We've been using this for a while on various bits of dry skin on Master 6 but I haven't had any occasion to use it on myself. Until last week when I came down with a cold. After 2 days in bed, one of which was spent blowing my nose non-stop, I needed some serious moisture and hydration to clear up the very flaky red nose I'd acquired!

A great opportunity to give this paw paw cream a try! It's very subtly scented (shea butter) - I love this because it means it doesn't smell horrible (my usual complaint about 'unscented' products) but it doesn't cause you to sneeze when you slather it all over your nose (or make you smell like cake batter - my complaint about products with shea butter).

My nose was rather red and sore and the first application really really really stung. Ouch! But I toughened up and made it through the stinging. The second application a few hours later stung a lot less and by day 2 it didn't sting at all. More importantly, it worked really quickly.

The redness subsided after the first application and subsequent applications worked quickly to soften up all the dry skin that was furiously shedding off my nose.

I was really lucky because the ferocious nose-blowing part of my cold only lasted a couple of days. I started with the Natralus after the blowing had stopped, so it had to repair, rather than repair and protect. If you are still blowing your nose - expect it to sting!

What's in it? The first two ingredients are aloe vera and paw paw, followed by glycerin and soybean oil. The first ingredient I didn't readily recognise was octyl palmitate, which is a derivative of palm oil and is used to adjust products' consistency (it's organic, so it's used instead of various silicones).

The product is free-from petroleum-derived ingredients, parabens, silicons, mineral oil-derived products and artificial fragrance and colour.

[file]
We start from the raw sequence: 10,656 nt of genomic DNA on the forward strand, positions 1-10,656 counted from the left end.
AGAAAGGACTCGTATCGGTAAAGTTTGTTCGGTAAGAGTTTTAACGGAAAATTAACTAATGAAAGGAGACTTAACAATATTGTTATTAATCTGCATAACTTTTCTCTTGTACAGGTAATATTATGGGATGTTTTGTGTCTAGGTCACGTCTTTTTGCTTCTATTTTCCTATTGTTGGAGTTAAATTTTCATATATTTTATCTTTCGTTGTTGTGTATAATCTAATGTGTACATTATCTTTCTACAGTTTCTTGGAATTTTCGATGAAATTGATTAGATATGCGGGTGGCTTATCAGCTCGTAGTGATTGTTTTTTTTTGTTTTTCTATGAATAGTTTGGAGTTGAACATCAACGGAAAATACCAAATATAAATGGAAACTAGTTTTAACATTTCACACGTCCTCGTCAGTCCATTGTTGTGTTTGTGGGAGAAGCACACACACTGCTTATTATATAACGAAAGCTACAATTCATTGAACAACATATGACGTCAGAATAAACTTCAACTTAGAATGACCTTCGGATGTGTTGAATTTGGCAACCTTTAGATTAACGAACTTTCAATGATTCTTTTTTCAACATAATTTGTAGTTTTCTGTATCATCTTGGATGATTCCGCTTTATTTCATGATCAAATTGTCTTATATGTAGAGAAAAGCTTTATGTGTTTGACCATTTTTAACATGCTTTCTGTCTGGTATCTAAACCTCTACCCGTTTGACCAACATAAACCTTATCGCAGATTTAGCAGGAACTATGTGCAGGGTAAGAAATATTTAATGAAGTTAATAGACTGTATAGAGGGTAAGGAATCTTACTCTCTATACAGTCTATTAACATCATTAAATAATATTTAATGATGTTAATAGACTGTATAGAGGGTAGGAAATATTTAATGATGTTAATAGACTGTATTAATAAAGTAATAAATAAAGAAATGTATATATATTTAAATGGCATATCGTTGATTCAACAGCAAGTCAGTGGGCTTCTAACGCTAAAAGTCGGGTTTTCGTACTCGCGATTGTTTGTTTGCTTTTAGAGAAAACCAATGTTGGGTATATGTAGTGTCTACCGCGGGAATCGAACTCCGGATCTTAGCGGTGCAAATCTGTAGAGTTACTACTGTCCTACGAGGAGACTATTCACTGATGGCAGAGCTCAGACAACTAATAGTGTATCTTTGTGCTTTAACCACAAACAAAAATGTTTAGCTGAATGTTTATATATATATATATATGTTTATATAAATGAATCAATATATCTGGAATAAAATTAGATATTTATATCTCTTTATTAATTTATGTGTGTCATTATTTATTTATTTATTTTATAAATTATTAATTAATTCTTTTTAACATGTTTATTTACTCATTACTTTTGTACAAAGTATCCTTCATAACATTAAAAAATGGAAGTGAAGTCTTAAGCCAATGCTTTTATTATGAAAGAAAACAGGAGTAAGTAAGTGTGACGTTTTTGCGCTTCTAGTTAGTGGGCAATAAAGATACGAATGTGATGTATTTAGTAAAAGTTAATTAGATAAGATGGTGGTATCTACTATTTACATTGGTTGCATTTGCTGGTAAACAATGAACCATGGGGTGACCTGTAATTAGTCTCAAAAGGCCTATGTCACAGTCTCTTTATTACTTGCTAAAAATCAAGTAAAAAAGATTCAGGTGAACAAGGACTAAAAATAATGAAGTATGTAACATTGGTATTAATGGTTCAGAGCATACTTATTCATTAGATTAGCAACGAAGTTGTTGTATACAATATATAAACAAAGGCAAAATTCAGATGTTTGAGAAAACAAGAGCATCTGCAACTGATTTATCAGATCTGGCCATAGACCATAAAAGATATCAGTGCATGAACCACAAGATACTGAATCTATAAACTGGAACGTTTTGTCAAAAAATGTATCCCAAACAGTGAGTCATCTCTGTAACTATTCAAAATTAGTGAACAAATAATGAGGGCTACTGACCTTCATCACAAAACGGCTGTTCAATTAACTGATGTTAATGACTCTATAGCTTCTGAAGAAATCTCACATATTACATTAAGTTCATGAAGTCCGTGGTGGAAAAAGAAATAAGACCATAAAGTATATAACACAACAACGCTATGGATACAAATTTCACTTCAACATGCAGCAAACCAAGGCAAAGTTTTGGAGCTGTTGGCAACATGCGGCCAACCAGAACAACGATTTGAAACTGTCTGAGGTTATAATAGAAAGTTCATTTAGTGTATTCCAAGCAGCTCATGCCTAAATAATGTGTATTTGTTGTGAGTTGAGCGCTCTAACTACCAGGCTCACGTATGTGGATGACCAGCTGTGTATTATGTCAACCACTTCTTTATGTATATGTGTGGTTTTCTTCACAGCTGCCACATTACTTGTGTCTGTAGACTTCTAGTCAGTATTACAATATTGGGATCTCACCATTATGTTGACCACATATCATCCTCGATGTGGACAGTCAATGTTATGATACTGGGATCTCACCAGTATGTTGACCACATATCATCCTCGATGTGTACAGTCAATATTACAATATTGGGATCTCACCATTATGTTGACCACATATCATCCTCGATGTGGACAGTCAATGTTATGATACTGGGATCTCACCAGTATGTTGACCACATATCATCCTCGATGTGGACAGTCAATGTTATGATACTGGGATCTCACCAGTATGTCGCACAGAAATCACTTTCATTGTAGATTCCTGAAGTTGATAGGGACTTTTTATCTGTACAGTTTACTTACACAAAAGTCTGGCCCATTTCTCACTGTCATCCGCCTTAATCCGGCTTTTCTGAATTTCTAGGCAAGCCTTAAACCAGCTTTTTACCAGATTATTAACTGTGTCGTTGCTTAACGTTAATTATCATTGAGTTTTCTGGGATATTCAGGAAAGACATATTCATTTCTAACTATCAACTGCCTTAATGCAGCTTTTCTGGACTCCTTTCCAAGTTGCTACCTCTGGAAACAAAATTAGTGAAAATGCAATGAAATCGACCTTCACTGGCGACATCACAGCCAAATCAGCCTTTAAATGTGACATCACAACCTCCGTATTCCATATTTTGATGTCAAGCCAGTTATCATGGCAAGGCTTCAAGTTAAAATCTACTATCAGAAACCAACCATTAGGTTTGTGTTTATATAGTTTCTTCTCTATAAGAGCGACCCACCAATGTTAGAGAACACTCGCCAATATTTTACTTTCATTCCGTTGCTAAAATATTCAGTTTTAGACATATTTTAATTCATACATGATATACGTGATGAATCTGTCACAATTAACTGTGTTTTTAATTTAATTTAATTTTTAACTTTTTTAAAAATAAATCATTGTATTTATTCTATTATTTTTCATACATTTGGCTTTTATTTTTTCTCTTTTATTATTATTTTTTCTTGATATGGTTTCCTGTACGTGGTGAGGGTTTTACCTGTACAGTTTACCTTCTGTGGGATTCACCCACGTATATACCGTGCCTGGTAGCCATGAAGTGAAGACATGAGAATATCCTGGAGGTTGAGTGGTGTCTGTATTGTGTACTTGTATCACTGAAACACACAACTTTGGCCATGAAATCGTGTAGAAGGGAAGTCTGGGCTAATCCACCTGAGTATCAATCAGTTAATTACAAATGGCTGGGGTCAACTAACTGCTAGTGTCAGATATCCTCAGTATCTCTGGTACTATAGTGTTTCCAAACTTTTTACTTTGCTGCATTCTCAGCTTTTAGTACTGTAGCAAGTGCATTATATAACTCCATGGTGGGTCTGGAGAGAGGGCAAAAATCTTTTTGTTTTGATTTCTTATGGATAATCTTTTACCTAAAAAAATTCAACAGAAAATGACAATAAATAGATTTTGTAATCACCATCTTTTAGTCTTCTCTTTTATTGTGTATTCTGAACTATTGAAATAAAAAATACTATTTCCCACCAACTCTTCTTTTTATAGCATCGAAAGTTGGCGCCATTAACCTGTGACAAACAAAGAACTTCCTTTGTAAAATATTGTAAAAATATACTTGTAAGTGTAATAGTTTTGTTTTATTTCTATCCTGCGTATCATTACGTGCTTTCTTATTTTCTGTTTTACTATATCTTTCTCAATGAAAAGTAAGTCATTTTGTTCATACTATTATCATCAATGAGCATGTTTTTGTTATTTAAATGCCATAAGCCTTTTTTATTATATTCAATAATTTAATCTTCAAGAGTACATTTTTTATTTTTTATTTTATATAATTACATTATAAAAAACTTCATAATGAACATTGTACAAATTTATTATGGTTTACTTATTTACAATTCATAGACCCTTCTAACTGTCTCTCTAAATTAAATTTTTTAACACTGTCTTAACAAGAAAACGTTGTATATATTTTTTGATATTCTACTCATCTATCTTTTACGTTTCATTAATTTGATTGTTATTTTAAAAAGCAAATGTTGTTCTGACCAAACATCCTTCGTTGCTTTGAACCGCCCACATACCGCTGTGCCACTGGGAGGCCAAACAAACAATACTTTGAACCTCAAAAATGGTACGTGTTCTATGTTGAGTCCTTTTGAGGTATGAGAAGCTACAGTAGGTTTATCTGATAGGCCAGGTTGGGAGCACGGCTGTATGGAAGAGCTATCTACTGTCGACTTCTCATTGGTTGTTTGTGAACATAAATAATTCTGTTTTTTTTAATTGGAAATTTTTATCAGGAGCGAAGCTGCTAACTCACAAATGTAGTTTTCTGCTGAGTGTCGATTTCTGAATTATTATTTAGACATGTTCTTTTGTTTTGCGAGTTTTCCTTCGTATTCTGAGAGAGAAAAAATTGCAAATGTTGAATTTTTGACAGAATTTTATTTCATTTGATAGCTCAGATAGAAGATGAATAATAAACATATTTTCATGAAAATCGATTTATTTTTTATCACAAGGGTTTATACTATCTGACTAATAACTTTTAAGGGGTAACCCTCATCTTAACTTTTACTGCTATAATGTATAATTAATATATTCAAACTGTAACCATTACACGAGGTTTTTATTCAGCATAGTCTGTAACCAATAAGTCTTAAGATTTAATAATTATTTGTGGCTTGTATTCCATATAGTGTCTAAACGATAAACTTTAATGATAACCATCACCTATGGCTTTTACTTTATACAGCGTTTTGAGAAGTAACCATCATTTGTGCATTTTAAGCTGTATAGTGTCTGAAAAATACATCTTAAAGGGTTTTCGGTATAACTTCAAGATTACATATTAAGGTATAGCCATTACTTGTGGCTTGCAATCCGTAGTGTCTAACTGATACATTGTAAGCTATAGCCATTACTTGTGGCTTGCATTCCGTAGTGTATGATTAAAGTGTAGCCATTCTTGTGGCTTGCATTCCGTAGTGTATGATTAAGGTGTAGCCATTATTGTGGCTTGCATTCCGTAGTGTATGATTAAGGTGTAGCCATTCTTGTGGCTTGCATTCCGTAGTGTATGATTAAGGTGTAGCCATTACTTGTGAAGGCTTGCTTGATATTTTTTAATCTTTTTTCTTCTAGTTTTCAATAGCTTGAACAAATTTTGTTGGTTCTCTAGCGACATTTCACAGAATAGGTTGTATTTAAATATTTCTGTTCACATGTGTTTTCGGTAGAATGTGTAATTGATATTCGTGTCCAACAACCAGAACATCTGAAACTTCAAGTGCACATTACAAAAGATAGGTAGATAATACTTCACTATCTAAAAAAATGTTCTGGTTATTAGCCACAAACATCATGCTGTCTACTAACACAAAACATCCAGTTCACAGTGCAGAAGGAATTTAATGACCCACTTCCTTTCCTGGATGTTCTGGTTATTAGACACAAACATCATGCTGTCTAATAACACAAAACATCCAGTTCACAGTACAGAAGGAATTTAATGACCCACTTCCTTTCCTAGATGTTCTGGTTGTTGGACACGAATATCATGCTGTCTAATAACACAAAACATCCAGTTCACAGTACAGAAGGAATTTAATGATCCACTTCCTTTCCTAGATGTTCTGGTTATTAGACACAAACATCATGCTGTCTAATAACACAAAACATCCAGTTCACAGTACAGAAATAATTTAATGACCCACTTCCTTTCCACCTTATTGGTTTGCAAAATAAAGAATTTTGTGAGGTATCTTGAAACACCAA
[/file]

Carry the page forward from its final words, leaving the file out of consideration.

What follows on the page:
Better yet - the product is Australian owned and made! In fact, Natralus is based in Mt Barker in beautiful South Australia!

Packaging has changed since my product - you can see the new look here.

The products are widely available - a list of stockists is on the site and South Australians are (unsurprisingly) well served. You can expect to pay around $10 for the 75g tube.

Would I buy this product again? You bet!

And, of course I am joining Ingrid's Monday Madness Makeup link on Fabulous and Fun Life!

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Tuesday, 25 April 2017

TRANSFORMULAS Miracle Daily Glycol Cleanser

2017-04-25_08-18-07 I picked up this Transformulas cleanser at Priceline when on sale. It was one of those brain fade moments. I had ZERO need of a cleanser but only realised that after I'd got it home, unwrapped it and had a go using it.

This product shows how much of a sucker I am for clever wording. Miracle? Yes please! Glycol? Sounds like it includes glycolic acid and will smooth out my skin.

Woot all round.

And then I used it. It's really pretty - pale blue, pearlescent and you need only the tiniest amount (seriously, it lasts FOREVER) - it foams up really easily. It's not heavily scented which makes me happy.

But wow - my skin was feeling a little tight, a little dry after using it. So that's when I read the ingredients. Maybe one day I'll read ingredients lists before purchase ... still waiting for that to happen though.

Obviously the first ingredient is water and next ... sodium laureth sulphate. For crying out loud - it's a detergent and surfactant (so that's why it foams up so nicely) and it's a cheap one at that! It's basically like soap. For sure, it cleans but I know from past experience with very cheap cleansers, it has the potential to dry out my skin like nobody's business.

Next up on the ingredients list is sodium cocoamphoacetate - more surfactant, foam-boosting goodness (ahem) here but derived from coconut oil and recognised as gentler.

Fortunately for me, glycerin is fourth and I know how well my skin gets along with it. This meant that I was actually able to use this cleanser once a day and not have it knacker my skin. Every now and then I'd get a small patch of dry skin but nothing serious.

This isn't a cheap cleanser - normal price is $35 for 100mL. It does last for a long time so you do get good bang for buck, and, as it's stocked by Priceline, you will be able to pick it up on sale (as I write it's discounted by 30%).

As always - your mileage may well vary. My skin seems to be quite sensitive to drying out and Barbe over at Fashionista in Suburbia tried out a range of Transformulas products and really liked this cleanser.

Would I buy it again? No, but I would consider other products in the range.

I'm adding this post to Ingrid's Monday Madness Makeup Link.